And speaking of never befores, I found out yesterday that I will be presenting my first ever conference paper, on the reading practices of medieval women in relation to the Poems of the Pearl manuscript! Woo-hoo!
Anyways, once people actually wanted copies of the paper, I had to spend yesterday and today actually making it look reasonable, with footnotes and a works cited page and all that crap that turns a piece of writing into an actual paper. Oy. It's been a long time since I had to do all that stuff at the end of the paper. I now know why I learned this lesson in middle school.
In addition to all this, I have been cleaning my room. This has been a multi-day task, and not just because I keep getting clothes and dishes dirty as I go. No, this is a process that requires excavation. I should have tried to acquire a bulldozer, or a group of archaeology grad students. Fortunately, there was no food left out or anything--I'm not that disgusting--but assorted receipts had developed their own sophisticated subterranean government in certain corners of my bookshelves. It's a good thing I cleaned, though, because they were about to begin a colonization project against the leftover change. My goal is to leave the place virtually spotless before I leave for home tomorrow. My goal will not be achieved.
It hasn't just been work, though. I got to read Terry Pratchett's latest, which is decidedly not his best, but which is still better than the majority of works available to read (sort of like The Simpsons--yeah, I know certain seasons were near perfect, but the show is still worth watching, dudes). I started Virginia Woolf's Orlando and Jasper Fforde's The Eyre Affair (the double F comes from being Welsh, where they have a surplus of consonants). I attended a charming get together at my intro professor's house, where I brought my fabulous Mexican chocolate. It was, naturally, a big hit. I've tended to sleep in late and have big breakfasts.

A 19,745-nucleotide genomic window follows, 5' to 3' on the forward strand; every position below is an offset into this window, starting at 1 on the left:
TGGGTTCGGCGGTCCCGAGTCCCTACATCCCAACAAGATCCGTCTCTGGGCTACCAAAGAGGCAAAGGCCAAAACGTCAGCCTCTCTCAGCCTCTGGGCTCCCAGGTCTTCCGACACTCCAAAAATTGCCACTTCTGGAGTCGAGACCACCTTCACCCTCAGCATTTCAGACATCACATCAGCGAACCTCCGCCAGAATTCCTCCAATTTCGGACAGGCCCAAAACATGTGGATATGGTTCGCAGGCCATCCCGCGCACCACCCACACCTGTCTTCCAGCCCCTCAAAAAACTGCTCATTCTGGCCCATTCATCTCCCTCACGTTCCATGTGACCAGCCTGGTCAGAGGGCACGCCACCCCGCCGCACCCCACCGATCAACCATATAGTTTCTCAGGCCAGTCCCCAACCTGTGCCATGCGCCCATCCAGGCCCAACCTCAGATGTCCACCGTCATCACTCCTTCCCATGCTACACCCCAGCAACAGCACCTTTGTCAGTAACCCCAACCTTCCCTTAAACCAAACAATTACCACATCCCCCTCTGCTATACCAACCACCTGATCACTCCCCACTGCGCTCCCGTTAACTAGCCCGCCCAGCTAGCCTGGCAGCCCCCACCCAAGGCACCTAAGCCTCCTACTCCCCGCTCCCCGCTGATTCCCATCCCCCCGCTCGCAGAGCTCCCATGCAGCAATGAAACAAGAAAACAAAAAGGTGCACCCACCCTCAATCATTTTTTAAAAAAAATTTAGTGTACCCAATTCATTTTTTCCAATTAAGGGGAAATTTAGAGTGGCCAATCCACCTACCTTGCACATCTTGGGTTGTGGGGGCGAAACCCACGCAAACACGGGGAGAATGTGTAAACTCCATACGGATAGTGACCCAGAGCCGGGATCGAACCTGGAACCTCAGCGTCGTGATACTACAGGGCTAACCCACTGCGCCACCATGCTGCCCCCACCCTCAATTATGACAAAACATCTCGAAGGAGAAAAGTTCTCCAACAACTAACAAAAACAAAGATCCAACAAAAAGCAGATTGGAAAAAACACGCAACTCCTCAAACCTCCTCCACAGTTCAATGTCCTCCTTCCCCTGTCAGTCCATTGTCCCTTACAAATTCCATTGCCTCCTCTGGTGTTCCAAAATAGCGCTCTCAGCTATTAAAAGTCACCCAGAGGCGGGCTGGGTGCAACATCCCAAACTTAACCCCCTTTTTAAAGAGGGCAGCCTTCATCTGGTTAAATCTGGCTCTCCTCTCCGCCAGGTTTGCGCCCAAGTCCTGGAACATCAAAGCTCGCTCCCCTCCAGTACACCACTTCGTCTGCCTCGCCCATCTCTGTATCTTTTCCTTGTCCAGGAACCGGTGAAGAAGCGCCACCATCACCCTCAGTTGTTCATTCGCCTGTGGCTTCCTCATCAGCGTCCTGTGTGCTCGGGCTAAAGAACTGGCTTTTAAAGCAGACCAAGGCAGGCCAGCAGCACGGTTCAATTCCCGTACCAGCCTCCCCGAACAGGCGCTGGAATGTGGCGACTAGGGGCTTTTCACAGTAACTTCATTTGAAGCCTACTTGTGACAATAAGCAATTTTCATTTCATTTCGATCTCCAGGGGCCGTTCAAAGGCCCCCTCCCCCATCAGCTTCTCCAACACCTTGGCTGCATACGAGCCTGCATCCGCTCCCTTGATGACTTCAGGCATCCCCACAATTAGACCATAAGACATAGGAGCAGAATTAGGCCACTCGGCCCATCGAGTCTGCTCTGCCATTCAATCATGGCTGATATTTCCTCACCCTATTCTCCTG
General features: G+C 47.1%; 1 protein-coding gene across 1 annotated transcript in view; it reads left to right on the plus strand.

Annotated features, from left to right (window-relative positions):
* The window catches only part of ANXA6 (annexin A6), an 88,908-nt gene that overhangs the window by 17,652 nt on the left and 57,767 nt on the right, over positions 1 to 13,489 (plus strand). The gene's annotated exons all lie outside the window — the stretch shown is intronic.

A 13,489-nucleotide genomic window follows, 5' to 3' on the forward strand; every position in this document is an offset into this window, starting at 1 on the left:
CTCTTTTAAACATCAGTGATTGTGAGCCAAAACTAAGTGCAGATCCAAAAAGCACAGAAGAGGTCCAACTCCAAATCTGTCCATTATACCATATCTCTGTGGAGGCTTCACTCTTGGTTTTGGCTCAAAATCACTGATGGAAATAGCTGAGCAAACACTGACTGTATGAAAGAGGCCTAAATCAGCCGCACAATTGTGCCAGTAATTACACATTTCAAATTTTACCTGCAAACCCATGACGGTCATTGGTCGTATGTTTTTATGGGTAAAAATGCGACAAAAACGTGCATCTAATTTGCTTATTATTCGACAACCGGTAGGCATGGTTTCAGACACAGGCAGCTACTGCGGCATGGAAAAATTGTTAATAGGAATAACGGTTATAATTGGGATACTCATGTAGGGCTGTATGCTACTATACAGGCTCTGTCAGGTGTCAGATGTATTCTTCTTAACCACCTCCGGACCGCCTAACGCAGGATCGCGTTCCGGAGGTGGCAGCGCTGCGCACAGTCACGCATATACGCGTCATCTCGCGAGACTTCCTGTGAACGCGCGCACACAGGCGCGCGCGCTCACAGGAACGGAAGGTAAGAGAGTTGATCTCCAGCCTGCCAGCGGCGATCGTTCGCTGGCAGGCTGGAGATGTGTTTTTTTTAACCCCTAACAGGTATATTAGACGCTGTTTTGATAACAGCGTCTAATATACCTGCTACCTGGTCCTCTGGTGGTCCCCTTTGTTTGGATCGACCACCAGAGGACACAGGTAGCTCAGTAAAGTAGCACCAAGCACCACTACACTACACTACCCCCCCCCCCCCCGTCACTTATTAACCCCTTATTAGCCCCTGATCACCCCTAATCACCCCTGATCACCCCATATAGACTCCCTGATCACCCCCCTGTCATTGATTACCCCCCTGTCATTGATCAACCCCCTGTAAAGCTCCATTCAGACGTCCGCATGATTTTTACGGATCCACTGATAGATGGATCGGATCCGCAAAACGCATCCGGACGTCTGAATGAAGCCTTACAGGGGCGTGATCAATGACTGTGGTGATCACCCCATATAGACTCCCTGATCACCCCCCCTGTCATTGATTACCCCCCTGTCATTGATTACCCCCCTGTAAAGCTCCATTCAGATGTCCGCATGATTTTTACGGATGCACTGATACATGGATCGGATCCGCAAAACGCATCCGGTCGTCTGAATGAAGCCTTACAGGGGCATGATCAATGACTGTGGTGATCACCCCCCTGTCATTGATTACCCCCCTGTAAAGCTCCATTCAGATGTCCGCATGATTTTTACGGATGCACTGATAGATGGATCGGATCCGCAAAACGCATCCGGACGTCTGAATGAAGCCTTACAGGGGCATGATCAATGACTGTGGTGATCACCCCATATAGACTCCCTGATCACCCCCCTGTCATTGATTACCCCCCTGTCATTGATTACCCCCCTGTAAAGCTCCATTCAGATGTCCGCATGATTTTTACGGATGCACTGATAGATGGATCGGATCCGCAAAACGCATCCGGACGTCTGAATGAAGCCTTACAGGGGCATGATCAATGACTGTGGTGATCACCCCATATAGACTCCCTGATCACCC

There were two days, though, when I had to wake up. One was for the faculty meeting, which I attended to lend support to certain (but not all) graduate program committee initiatives. The best part was one point where they had to calculate the distribution of hours to credits. Watching the greatest literary scholars in the nation do math is a sight not to be missed. The other was to attend a conference made up of my fellow first year--at least, those of us doing British texts--in which I feel like everybody did very well except me.
This is the big problem with grad school at Berkeley. It's kinda like the Olympics. Everyone here has always been the best in their subject, and many of these people were the best at some of the best institutions in the world. Now, however, we're all working alongside one another. In this kind of situation, good feels mediocre. In order to really feel like you brought it, you really have to do your best. The little bobbles and half-steps on the landing ain't gonna cut it at this level. As such, doing one paper that felt really great feels like meeting the challenge, because this is my first semester. Maybe next semester I'll go for two.
Right now, everyone is going home, and soon I will too. Next semester, I will get to choose from Milton, Faulkner, Bollywood, Romanticism, and Censorship and the Novel. I will work on a show with some of the performance studies grad students. I'll still feel kinda dumb and like I'm behind, but I hope it will be a bit easier.
More than anything else, I feel lucky. I feel really lucky to have worked with these amazing minds, either as professors or as classmates. It's been weird and intimidating and scary, but it's been amazing. I don't want to write more until my Big Year End Entry, so as for now I'm going to stroll on down to the bookstore, then go home and pack.
For my fellow first years who read this, though, congratulations. We did it. And you were fucking brilliant.1 comments so far The End - 2005-02-11